How do you take the next step when you suddenly discover that something you thought was abnormal is perfect for you? How can you properly evaluate the explosion of schooling options, especially in the online and homeschooling space? These are two of the questions I am going to try and answer for you in this article. I will attempt to give you some guidelines to use when trying to make sense of an education opportunity that you may have thought was only for unconventional families. Still, you may have discovered it seems perfect for your children.
Remote learning has taken the limelight and has been a topic of discussion on television, radio, and online media since the Covid pandemic took hold of the world. With schools having to shut down and go online many children (and their parents) have had an experience of homeschooling and online schooling forced on them when they may not have tried to learn this way by choice. There has been a very mixed experience of this.
Some children have discovered that online learning meets their needs in ways that traditional education cannot. They can work at their own pace and spend more time on things that they find difficult. They are not faced with constant interruptions caused by having to change from class to class. Children are not distracted by the behaviour of other children or the lack of comfort of the classroom. Children also like to make more choices about what they learn and when they learn it, which means that they are more engaged with their learning. They are also not held back to the pace of the rest of the class when they find the work easy.
On the other hand, children can lose focus, be tempted to play games or waste time and can find themselves falling behind without the teacher being able to notice or keep them on track. The concept of ‘Zoom’ fatigue has also become an issue. People working from home and children learning remotely have found the challenge of being in online meetings for protracted periods mentally exhausting. Concentration slips and attention wanders. Teachers have had an immense struggle to keep their students engaged and often have no way of knowing if they are paying attention.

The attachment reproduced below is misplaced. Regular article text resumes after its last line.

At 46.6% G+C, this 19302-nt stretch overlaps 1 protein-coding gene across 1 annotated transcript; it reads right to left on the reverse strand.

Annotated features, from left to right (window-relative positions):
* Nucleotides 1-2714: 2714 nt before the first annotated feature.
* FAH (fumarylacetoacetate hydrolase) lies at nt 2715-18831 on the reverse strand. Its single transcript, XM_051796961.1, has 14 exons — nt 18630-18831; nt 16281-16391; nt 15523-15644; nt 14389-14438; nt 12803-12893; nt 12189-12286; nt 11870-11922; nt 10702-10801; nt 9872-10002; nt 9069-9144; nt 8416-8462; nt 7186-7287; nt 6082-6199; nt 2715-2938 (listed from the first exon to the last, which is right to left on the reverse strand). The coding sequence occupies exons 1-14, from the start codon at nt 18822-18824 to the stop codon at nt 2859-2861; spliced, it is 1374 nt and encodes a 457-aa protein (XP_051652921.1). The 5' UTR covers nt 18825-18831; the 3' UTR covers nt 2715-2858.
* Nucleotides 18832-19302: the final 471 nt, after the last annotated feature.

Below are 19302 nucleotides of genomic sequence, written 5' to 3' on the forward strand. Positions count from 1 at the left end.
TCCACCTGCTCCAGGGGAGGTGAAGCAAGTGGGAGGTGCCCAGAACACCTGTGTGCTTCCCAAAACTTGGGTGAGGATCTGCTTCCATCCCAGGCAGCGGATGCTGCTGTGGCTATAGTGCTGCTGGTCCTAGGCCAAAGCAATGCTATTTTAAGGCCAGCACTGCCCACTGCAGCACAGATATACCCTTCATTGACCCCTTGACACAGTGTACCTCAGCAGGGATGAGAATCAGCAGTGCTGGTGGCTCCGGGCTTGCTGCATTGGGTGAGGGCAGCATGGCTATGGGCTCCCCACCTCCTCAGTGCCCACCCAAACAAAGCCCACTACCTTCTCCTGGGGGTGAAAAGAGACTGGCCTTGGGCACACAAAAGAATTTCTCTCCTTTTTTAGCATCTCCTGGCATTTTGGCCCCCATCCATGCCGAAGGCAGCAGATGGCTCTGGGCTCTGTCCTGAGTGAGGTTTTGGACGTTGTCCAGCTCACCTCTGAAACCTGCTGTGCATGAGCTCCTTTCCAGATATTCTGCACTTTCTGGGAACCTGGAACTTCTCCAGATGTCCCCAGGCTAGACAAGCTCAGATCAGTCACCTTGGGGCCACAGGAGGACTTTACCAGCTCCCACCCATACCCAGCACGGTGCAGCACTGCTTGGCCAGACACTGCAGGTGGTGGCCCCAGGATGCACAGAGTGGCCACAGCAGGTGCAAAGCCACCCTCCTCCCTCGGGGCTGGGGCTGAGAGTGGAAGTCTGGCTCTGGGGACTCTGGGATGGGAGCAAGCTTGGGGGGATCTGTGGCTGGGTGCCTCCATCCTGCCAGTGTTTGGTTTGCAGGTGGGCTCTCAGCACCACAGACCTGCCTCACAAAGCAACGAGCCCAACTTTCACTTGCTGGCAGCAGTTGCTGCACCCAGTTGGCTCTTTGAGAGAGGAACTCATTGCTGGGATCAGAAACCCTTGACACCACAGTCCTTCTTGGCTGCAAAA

Schools that pivoted to an online model during the lockdown made the mistake of trying to run a synchronous timetable. That is, they tried to follow the same schedule they would have if the students had been attending live lessons. Proper online schooling does not work this way. Being an online learner is like homeschooling with one significant difference: The student becomes more and more capable of learning without any adult assistance at home.
It is a feature of an excellent online school that we provide a process for children to learn the skills they need to be independent learners. This process includes self-pacing, time management and the ability to schedule their day. It also includes teaching children to work collaboratively with peers in remote locations. No parent should choose online learning for their children without expecting the learning process to be delightfully different.
So, with what should you be delighted? The school should engage with your child as an individual and tailor their learning to suit their needs and interest. Your child should be able to advance at a faster rate in areas where they have an aptitude and intense curiosity. They should be able to take their time and work deliberately when they need to.
Testing and assessment should also be significantly different from a traditional experience. Online systems offer the opportunity to use machine learning and data analysis to make learning specific to a child’s needs. Online learner management systems should collect data on everything a child is doing and learning and start to offer suggestions for improving their understanding and mastery.
There is a story about a father with three young daughters. One is two years old, the second is four, and the oldest is seven. He sits down to tell them a story. “Mapule climbs up the stairs and opens the door; there is the Dragon!” The seven-year-old says, oooh! “Mapule climbs up the stairs and opens the door.” The four-year-old says, oooh! “Mapule climbs up the stairs.” The two-year-old says, oooh! Because climbing up the stairs is wonderful to a two-year-old. As our children grow, they lose their sense of wonder and curiosity.
Online schooling executed well, offers children an ongoingly engaging experience. Using, video, games, simulations, discussion platforms and immediate feedback in a way that traditional school models are unable to. It keeps children in the ‘Goldilocks’ zone, where the work they do is neither too easy nor too difficult.
When you are deciding if you want to enrol your child with an online school, ask yourself; how often will they start a lesson and say “oooh!”
By: Colin Northmore, Principal of Evolve Online School, a brand of ADvTECH, Africa’s largest private education provider. Visit www.evolveonline.co.za